If Sayre gets the itch, however, there is a good chance he will scratch it. “Getting hit is not my favorite thing, but it is fun to hit someone,” he said. “They don’t allow quarterbacks to hit, but let me get in on some of the fun.”

Fun became a habit for Sayre last spring with Wood’s baseball team. The shortstop led the Wildcats in batting average (.392), hits (31) and runs scored (18). Sayre also plays for the Admirals Baseball Club. The cast is a souvenir from an Admirals game during which he tagged a runner at second base and his left thumb became acquainted with the runner’s helmet.

The cast will come off Friday, just in time for Wood’s scrimmage at El Camino on Saturday. The Wildcats will kick off the season Aug. 19 at home against Pioneer of Woodland. Wood has just four home games this season. The other three are Sept. 9 against Liberty of Brentwood, Oct. 7 against Armijo and Oct. 15 against defending state Division 3A champion Vanden.

Baseball may be Sayre’s future, but football is the present. More and more high school athletes are being sold on the idea that putting all their eggs in one sport is the golden ticket to college. Sayre does not buy that. Walking away from football never entered his mind, much less crossed it.

“I love playing football with my friends. That’s what keeps me going,” Sayre said. “It’s fun to represent my school and play under the Friday night lights.”

His first opportunity to take the stage as Wood’s starting quarterback will come Aug. 19 at Wildcat Stadium. He will be just fine without the red vest and black cast.

Former Wildcat keeps his head

Tayvian Cunningham might have lost his helmet Oct. 30, but the Arizona wide receiver did not get lost on his way to the end zone against USC. The Will C. Wood High School graduate had a 73-yard touchdown reception in the first quarter and would have had a 72-yarder in the second quarter if not for his helmet.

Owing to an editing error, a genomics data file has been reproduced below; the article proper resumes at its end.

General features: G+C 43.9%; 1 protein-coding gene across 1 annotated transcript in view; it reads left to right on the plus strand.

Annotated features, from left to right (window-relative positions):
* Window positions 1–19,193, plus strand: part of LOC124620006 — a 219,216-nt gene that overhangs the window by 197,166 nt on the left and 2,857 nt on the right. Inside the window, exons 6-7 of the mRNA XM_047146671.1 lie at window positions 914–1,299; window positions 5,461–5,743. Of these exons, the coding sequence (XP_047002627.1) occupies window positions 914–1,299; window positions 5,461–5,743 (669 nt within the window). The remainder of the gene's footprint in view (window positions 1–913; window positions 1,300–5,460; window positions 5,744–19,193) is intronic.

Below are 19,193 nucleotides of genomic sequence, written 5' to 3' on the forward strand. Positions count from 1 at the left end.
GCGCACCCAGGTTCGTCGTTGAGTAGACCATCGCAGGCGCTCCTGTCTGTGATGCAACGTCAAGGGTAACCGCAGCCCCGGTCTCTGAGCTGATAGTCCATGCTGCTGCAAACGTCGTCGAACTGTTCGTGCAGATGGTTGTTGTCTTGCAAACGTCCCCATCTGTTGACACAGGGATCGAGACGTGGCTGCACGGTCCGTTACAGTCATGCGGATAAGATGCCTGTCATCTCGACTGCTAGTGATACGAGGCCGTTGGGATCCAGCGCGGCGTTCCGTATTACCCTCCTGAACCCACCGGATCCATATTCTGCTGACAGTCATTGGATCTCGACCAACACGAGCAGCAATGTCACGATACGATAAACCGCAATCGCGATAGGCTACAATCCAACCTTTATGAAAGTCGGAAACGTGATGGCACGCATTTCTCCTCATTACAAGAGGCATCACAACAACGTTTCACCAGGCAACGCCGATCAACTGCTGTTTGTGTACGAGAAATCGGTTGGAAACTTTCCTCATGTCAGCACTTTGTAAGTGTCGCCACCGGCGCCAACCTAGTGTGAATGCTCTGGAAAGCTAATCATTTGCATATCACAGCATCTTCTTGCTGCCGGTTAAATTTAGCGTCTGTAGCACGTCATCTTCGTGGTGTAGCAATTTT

Tayvian Cunningham reaches the end zone sans his helmet. (photo by Mike Christy / Arizona Athletics)

USC cornerback Isaac Taylor-Stuart was on the verge of being torched by Cunningham after Cunningham caught a pass from Jamarye Joiner. Taylor-Stuart reached out in a last-ditch effort to corral Cunningham and hooked his fingers into Cunningham’s facemask. The helmet twisted off like the cap on a bottle of ketchup.

Cunningham did not break stride as his helmet was removed and continued on his way to the end zone. The facemask penalty wiped out his touchdown, however, and left the Wildcats with a first down at USC’s 22-yard line. Cunningham had to settle for a 35-yard catch. Arizona scored three plays later on Michael Wiley’s 1-yard run to cut USC’s lead to 28-14.

“(Taylor-Stuart) actually took it off pretty smoothly, just like I would take it off,” said Cunningham, who did not realize the play ended as soon as his helmet was removed. Twisting off Cunningham’s helmet would have not been so easy for Taylor-Stuart had Cunningham’s hair been styled in a high top fade as it was during his days at Will C. Wood. The senior now prefers long braids.

USC was Cunningham’s favorite team when he was a youngster learning to put his speed to good use on a football field. He now likes the Trojans for a far different reason. He has had his top two performances with the Wildcats against USC.

Cunningham caught five passes for 110 yards with a 75-yard touchdown in Arizona’s 34-30 loss to USC on Nov. 14, 2020. His 73-yard touchdown on Oct. 30 made Cunningham one of just three Arizona players to have two touchdown receptions of 70 or more yards in their careers. The other two were Junor Criner (2008-11) and Cayleb Jones (2014-15). And Cunningham could have three.

Arizona only plays USC once a season, however. There have been several games since Cunningham joined the Wildcats in 2019 that he has played with nothing to show for his efforts. He did not have a reception Saturday as Arizona snapped a 20-game losing streak with a 10-3 victory over Cal in Tucson. That was the third game this season in which he was shut out. Cunningham caught 14 passes in the first four games and just four in the past five games.